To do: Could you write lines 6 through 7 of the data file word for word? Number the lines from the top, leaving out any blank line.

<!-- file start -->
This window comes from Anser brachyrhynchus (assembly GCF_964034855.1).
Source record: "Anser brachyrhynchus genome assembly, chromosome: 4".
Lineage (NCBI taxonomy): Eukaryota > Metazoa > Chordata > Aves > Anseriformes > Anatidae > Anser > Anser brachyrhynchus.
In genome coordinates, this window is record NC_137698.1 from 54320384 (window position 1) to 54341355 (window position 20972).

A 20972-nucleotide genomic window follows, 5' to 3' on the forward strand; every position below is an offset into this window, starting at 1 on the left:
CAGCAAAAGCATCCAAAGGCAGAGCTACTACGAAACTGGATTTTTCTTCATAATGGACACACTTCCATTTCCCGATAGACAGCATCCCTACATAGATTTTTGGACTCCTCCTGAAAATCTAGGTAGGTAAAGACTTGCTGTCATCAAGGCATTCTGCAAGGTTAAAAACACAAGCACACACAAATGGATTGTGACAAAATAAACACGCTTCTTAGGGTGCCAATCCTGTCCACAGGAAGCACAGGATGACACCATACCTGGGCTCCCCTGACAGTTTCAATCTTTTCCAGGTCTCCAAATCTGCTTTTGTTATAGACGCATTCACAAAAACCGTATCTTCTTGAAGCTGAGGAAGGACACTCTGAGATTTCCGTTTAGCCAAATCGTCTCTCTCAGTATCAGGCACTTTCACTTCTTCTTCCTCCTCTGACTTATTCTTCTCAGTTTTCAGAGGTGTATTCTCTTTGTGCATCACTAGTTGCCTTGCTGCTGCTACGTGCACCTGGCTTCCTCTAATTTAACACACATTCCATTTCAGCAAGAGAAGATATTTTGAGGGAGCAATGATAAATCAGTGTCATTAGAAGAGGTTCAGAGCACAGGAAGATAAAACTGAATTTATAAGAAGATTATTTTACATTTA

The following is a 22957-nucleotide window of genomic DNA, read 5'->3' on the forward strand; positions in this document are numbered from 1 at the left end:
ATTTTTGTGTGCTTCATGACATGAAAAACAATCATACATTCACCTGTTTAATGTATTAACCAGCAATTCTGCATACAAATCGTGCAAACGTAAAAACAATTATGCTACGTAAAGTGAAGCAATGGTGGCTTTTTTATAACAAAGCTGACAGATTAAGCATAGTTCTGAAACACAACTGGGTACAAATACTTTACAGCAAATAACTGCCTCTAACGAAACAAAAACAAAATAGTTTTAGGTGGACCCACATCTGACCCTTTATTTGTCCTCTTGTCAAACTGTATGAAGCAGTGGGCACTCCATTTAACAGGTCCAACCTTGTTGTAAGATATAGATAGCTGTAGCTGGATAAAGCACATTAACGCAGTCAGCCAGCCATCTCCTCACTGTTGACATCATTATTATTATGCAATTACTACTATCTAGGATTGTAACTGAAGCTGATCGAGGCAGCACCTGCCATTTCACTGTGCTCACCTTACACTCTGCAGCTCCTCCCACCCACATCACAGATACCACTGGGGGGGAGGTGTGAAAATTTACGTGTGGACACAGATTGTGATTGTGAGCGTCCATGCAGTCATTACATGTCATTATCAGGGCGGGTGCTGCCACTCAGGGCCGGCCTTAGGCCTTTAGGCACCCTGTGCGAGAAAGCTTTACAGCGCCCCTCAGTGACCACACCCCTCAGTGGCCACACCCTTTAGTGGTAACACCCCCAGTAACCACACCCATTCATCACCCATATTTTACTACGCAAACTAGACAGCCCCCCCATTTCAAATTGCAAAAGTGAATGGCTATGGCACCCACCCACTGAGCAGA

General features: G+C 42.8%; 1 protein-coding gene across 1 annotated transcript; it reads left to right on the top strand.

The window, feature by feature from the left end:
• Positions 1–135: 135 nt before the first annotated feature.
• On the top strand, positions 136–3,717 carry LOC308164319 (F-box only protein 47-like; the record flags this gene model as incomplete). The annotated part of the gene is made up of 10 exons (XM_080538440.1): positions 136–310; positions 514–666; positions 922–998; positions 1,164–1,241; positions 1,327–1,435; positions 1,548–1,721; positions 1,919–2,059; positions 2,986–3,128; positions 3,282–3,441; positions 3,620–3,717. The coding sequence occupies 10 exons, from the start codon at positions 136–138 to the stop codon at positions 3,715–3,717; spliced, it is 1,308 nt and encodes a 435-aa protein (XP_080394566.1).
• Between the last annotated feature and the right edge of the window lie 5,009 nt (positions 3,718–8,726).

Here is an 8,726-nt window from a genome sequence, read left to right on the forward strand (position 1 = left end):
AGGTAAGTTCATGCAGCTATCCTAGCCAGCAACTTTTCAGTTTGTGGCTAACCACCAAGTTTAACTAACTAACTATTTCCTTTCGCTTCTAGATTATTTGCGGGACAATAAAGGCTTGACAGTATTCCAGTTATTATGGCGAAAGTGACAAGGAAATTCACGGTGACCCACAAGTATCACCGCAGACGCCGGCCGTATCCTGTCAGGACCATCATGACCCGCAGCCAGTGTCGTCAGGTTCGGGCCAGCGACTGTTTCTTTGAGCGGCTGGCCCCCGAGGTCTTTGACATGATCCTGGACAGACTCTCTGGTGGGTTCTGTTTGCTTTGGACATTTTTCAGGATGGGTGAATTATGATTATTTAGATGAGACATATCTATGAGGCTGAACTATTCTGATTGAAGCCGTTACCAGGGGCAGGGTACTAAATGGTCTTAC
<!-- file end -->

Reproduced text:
CAGCAAAAGCATCCAAAGGCAGAGCTACTACGAAACTGGATTTTTCTTCATAATGGACACACTTCCATTTCCCGATAGACAGCATCCCTACATAGATTTTTGGACTCCTCCTGAAAATCTAGGTAGGTAAAGACTTGCTGTCATCAAGGCATTCTGCAAGGTTAAAAACACAAGCACACACAAATGGATTGTGACAAAATAAACACGCTTCTTAGGGTGCCAATCCTGTCCACAGGAAGCACAGGATGACACCATACCTGGGCTCCCCTGACAGTTTCAATCTTTTCCAGGTCTCCAAATCTGCTTTTGTTATAGACGCATTCACAAAAACCGTATCTTCTTGAAGCTGAGGAAGGACACTCTGAGATTTCCGTTTAGCCAAATCGTCTCTCTCAGTATCAGGCACTTTCACTTCTTCTTCCTCCTCTGACTTATTCTTCTCAGTTTTCAGAGGTGTATTCTCTTTGTGCATCACTAGTTGCCTTGCTGCTGCTACGTGCACCTGGCTTCCTCTAATTTAACACACATTCCATTTCAGCAAGAGAAGATATTTTGAGGGAGCAATGATAAATCAGTGTCATTAGAAGAGGTTCAGAGCACAGGAAGATAAAACTGAATTTATAAGAAGATTATTTTACATTTA

The following is a 22957-nucleotide window of genomic DNA, read 5'->3' on the forward strand; positions in this document are numbered from 1 at the left end: